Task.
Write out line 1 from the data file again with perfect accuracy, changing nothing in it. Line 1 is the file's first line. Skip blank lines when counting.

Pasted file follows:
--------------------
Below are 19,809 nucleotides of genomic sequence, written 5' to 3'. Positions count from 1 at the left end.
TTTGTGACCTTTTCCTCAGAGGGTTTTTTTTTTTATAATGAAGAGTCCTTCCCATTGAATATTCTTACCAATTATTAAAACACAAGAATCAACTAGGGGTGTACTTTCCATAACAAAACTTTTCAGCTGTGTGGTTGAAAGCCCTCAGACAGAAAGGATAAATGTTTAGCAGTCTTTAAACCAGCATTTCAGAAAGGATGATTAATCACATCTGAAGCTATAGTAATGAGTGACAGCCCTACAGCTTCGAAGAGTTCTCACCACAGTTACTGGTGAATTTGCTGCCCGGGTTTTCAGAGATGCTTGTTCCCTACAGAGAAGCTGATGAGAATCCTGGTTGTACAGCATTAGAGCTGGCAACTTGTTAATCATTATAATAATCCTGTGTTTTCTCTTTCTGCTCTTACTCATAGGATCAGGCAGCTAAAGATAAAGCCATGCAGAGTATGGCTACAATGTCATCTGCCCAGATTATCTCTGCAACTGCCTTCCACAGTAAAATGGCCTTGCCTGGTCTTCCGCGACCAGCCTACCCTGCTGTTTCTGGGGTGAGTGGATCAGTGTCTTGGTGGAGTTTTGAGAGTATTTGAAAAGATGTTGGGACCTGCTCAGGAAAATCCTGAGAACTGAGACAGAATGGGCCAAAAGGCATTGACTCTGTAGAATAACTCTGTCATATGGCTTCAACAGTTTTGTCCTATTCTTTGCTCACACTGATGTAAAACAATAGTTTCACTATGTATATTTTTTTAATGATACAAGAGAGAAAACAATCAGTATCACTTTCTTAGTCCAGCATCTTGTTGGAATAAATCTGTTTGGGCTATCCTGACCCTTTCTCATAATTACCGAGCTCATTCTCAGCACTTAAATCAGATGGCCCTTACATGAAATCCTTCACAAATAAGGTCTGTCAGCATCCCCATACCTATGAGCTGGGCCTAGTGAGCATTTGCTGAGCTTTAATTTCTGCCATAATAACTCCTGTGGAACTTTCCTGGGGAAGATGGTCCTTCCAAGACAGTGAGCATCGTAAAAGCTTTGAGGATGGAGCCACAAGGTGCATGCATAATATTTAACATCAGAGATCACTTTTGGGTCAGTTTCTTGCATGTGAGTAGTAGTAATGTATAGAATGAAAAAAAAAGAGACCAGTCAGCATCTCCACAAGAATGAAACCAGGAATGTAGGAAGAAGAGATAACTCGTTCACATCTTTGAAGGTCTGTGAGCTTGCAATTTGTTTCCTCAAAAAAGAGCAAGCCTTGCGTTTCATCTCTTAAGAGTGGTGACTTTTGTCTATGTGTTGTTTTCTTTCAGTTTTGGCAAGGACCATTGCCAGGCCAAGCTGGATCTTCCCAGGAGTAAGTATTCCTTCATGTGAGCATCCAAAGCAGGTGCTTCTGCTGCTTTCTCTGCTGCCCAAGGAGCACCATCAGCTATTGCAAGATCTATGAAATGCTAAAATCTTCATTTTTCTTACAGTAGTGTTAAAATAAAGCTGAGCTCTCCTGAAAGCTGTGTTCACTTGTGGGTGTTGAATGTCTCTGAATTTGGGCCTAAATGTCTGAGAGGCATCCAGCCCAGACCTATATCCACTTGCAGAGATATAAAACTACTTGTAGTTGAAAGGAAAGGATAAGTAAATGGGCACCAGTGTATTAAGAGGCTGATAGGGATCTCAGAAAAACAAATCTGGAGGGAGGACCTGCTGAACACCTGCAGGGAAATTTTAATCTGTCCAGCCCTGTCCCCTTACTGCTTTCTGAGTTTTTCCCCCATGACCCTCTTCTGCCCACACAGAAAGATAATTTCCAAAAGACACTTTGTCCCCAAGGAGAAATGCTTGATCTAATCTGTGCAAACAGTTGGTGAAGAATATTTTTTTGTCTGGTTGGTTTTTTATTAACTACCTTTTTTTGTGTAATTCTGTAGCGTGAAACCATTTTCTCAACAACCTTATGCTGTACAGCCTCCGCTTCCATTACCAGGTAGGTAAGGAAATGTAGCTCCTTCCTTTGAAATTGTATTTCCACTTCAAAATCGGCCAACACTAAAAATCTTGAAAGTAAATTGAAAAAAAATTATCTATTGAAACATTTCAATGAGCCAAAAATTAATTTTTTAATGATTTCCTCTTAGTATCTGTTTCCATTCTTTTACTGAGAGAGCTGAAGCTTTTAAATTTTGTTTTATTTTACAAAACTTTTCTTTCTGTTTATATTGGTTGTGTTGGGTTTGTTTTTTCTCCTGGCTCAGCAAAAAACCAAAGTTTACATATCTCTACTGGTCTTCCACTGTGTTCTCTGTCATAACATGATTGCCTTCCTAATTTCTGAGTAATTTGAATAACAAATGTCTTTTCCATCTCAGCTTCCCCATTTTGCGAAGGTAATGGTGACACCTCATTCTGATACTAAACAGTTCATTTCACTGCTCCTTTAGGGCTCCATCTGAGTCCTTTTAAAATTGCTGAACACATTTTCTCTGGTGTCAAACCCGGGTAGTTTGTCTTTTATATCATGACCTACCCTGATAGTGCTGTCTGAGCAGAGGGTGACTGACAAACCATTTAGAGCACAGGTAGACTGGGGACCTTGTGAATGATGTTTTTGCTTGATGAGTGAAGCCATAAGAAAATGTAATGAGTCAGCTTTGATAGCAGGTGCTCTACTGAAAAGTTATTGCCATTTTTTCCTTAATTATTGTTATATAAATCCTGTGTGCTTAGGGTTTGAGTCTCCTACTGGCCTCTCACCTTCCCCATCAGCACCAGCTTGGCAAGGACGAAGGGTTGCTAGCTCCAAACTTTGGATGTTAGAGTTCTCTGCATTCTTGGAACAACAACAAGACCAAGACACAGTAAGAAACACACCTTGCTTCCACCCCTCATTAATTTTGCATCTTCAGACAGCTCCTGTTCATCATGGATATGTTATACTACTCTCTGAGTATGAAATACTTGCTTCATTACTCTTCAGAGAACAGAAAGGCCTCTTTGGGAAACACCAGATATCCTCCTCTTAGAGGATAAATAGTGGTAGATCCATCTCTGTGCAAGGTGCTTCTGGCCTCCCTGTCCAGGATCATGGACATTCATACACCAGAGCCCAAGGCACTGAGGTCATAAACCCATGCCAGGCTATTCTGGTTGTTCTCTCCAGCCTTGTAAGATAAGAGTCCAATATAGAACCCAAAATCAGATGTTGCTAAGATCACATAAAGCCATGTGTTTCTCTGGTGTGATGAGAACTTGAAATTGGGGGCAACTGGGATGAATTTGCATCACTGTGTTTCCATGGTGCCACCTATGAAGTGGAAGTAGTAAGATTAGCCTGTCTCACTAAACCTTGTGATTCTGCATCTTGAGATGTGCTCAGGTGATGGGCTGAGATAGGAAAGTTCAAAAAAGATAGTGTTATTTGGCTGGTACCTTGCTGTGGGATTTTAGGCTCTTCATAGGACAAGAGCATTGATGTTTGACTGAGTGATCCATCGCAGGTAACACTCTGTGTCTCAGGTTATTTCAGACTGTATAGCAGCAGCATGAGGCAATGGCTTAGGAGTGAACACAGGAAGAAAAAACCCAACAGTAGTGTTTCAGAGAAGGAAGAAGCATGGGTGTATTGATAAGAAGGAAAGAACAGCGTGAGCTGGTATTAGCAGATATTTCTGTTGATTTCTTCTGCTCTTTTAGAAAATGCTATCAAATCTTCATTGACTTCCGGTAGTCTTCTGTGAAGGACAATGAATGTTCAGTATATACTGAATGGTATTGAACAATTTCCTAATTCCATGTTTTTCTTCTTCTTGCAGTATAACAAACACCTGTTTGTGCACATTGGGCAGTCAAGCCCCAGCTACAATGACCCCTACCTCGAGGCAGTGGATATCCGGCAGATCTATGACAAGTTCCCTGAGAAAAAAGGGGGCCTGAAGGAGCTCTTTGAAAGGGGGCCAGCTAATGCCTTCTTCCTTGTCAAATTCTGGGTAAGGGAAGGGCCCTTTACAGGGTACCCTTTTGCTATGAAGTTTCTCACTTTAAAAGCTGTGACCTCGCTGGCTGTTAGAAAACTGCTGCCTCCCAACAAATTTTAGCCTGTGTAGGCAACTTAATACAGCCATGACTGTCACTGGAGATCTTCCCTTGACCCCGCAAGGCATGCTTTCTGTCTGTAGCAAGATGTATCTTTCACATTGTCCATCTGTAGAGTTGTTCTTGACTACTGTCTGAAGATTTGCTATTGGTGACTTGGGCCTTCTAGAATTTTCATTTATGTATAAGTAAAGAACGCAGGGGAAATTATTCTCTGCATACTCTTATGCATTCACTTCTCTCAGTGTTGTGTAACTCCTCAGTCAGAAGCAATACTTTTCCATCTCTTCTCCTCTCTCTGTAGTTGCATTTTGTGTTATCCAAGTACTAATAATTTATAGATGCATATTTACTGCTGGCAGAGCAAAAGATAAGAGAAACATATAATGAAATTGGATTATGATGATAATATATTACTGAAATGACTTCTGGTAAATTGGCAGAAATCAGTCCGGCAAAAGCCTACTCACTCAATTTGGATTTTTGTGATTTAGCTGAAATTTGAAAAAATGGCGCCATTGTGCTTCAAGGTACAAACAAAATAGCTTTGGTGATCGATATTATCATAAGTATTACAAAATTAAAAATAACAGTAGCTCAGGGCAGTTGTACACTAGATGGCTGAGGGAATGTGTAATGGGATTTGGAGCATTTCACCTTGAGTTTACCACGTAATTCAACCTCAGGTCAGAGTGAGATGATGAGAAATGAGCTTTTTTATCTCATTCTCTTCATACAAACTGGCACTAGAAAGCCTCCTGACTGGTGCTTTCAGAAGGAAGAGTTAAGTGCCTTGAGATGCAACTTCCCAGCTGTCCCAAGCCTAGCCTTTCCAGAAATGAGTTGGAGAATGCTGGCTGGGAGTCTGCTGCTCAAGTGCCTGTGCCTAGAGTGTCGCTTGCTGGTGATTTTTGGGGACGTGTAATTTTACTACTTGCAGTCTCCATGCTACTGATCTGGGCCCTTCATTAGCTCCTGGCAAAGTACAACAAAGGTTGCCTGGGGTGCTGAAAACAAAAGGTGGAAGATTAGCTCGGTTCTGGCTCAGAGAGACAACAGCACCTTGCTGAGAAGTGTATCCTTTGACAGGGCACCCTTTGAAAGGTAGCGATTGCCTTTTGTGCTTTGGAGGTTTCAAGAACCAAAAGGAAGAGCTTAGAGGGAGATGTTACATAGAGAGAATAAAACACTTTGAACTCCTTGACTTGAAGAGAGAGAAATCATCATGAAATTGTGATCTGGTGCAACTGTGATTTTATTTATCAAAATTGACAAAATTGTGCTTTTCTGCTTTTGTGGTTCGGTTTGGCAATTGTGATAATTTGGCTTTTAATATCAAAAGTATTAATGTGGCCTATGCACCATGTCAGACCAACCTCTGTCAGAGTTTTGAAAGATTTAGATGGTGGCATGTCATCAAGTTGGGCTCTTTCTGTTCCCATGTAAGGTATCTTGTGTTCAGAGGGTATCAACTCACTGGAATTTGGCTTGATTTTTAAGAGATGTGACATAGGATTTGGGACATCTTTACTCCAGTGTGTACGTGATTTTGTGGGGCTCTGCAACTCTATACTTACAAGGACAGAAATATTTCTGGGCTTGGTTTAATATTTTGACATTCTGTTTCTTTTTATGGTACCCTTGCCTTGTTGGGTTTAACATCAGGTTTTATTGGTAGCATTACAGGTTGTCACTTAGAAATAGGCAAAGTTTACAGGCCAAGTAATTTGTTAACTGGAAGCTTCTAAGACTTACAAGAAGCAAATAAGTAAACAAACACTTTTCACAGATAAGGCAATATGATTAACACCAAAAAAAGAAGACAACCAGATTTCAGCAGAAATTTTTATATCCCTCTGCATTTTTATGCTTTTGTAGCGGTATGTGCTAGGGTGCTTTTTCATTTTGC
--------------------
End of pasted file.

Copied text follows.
Below are 19,809 nucleotides of genomic sequence, written 5' to 3'. Positions count from 1 at the left end.